A violent act, or at least so it seemed to me when the owner of the house that abuts ours on this historic row of stone homes in Tiny Town cut down the old pyracantha that had graced our common garden wall. Our sturdy fire thorn, with its big pomes that were firm and green and ready to become a rich orange by fall when the birds abandon our feeder for its nutritious berries, is gone.
Firethorn is known as a pleasant place for birds who nest in its protective, sturdy branches and feed off its nutritious berries. Firethorn is used as a protective barrier because, despite its beauty, it is sturdy and its 3/4" long thorns are sharp as sewing needles. For Scrappers the problem is that the branch he had used to leap onto our bird feeder is gone, though I am sure he will figure out how to redress this temporary setback. I am not sure if I will be as resilient.
We had a Firethorn when I was child, and it splayed itself against the beautiful quartz-filled fieldstone walls of our family home. Its strength, its color, and its annual cycle of growth and color display was a seasonal marker for me. When FF and I came to visit the house in Tiny Town for the first time, I saw the Firethorn, I smelled the sweet, musty odor of boxwoods like Grandmama had grown in her Idaho garden and I was charmed. These plants, so nostalgic for me, filled me with a peace and a sense of Home that was immediate and irresistible. We saw the house on a Saturday and we agreed to rent it on Sunday.
The woman who cut down the Firethorn owns at least two of the seven houses on the row and at one time she owned three of them with her late husband. She is not a bad sort in general terms, just a widow with too many properties to manage left to her by her spouse. She told me she just wants to sell some of the houses, and not have to deal anymore with the headaches entailed by managing rentals. She is square-built and not tall, with a head of short, strong gray hair that gives her a tough, official look as if she might be a warden in a women's prison or a bailiff.
She is a different breed from me. She prefers neatness over beauty, quick cutting over careful pruning. She suffered not a qualm when she cut that huge healthy bush to a stump in the ground with the cold, chainsaw efficiency that is utterly foreign to my nature. She did not advise us she was going to do it either, perhaps because she does not live here and she has no sense of neighborliness with us. She is one of those territorial, legalistic types who would point out if questioned about it that the tree grew on Her Property, while ignoring the important truth that it shaded and graced ours as well. In one fell swoop she changed my partial shade garden into a full sun garden, two months before my wedding and in a heat wave where the temperature has reached 103 degrees.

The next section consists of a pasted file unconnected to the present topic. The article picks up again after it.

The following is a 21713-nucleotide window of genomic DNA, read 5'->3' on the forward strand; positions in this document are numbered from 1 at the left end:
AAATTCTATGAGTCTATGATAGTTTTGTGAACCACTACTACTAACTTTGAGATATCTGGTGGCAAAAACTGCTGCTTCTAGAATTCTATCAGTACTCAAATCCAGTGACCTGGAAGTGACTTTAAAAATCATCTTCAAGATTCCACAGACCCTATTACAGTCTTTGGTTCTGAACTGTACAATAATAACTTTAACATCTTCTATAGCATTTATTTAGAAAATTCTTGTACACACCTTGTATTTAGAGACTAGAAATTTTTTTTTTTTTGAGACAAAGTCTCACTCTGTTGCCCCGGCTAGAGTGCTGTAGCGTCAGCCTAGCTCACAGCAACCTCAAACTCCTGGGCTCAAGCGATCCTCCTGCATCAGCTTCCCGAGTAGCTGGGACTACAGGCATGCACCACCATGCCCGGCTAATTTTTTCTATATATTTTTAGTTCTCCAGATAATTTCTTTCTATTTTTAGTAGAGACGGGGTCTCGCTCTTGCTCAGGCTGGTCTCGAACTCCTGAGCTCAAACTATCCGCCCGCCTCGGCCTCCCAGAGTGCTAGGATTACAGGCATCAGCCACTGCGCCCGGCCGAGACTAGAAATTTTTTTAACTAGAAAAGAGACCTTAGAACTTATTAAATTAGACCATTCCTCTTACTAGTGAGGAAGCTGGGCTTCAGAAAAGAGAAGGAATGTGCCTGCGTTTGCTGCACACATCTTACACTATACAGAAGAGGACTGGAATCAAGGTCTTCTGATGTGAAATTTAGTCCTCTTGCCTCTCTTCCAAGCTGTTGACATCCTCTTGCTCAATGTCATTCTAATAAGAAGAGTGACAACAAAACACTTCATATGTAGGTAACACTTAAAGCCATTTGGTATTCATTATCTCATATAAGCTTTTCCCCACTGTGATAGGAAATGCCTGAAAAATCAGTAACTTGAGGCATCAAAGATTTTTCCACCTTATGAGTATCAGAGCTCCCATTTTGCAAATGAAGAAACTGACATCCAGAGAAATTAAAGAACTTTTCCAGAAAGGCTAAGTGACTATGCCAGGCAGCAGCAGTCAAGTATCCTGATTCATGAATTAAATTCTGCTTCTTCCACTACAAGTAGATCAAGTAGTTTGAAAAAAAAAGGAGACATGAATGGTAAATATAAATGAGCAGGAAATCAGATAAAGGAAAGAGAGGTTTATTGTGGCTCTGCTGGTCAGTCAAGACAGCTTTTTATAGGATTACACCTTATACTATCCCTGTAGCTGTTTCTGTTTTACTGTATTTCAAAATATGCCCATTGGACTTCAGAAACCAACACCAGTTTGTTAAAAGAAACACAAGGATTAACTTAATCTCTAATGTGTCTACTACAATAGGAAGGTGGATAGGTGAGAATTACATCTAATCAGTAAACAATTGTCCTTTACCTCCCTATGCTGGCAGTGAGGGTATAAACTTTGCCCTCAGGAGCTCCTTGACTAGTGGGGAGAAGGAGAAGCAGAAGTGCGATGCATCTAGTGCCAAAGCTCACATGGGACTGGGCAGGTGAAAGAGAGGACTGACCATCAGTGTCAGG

So my whole garden plan, based around hydrangeas, has been put in jeopardy. Every morning I stand there with a hose in my hand, watering the ground, forced to gaze upon the ragged hole in the ivy where the Firethorn used to be. It's a loss, a friend gone, and I am reminded that breaking up with New York City does not mean that I will be able to break up with loss or sorrow. There is no Pure Land, as the sutra says, except in my own heart.
So, as my dear little apartment goes on the block and I prepare for that farewell, I also say goodbye to the Firethorn. I keep thinking that this breaking up with New York is all about entering a phase of my life when I learn to say goodbye to people and things with grace. FF says that seeing each day as the First Day, with only the day's tasks ahead and no memories of the past, might be a way to approach such losses. He is, of course, right. Why hang on to something that saddens me when I cannot redress it but only mourn its passing?
I have a neighbor, a spicy slightly thorny woman who is perhaps 10 years my senior. She is a writer and a gardener and someone who you would never miss in a group of people because her words, bright gaze and smile are scissor sharp. I like Aden, and I go to her sometimes when I need a new thought about something, because her ideas are often precisely the ones I would never have, and that's why I like them. Let us just say that the brief verbal explosion I had on the patio when I discovered the chopped Firethorn had reached her ears, and a day later she came to offer some words of consolation.
"It'll grow back", she said. "It always does."
Photo: Iryna, Flickr